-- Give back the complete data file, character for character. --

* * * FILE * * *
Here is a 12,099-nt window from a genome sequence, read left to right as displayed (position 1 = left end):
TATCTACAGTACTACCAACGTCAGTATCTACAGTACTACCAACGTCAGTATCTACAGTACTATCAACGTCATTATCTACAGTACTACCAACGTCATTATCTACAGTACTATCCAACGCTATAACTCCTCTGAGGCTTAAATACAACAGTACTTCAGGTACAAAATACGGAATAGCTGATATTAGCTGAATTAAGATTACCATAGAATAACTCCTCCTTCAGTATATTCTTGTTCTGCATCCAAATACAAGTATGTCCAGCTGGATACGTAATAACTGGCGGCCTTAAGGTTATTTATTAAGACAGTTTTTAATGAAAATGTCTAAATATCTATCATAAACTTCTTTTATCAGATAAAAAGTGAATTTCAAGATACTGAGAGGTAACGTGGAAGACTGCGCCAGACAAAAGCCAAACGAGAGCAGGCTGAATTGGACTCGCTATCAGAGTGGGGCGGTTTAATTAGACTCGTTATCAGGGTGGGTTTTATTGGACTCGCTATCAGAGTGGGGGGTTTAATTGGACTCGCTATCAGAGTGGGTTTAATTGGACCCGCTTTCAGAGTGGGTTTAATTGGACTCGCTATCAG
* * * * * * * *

Here is a 12,099-nt window from a genome sequence, read left to right as displayed (position 1 = left end):
TATCTACAGTACTACCAACGTCAGTATCTACAGTACTACCAACGTCAGTATCTACAGTACTATCAACGTCATTATCTACAGTACTACCAACGTCATTATCTACAGTACTATCCAACGCTATAACTCCTCTGAGGCTTAAATACAACAGTACTTCAGGTACAAAATACGGAATAGCTGATATTAGCTGAATTAAGATTACCATAGAATAACTCCTCCTTCAGTATATTCTTGTTCTGCATCCAAATACAAGTATGTCCAGCTGGATACGTAATAACTGGCGGCCTTAAGGTTATTTATTAAGACAGTTTTTAATGAAAATGTCTAAATATCTATCATAAACTTCTTTTATCAGATAAAAAGTGAATTTCAAGATACTGAGAGGTAACGTGGAAGACTGCGCCAGACAAAAGCCAAACGAGAGCAGGCTGAATTGGACTCGCTATCAGAGTGGGGCGGTTTAATTAGACTCGTTATCAGGGTGGGTTTTATTGGACTCGCTATCAGAGTGGGGGGTTTAATTGGACTCGCTATCAGAGTGGGTTTAATTGGACCCGCTTTCAGAGTGGGTTTAATTGGACTCGCTATCAG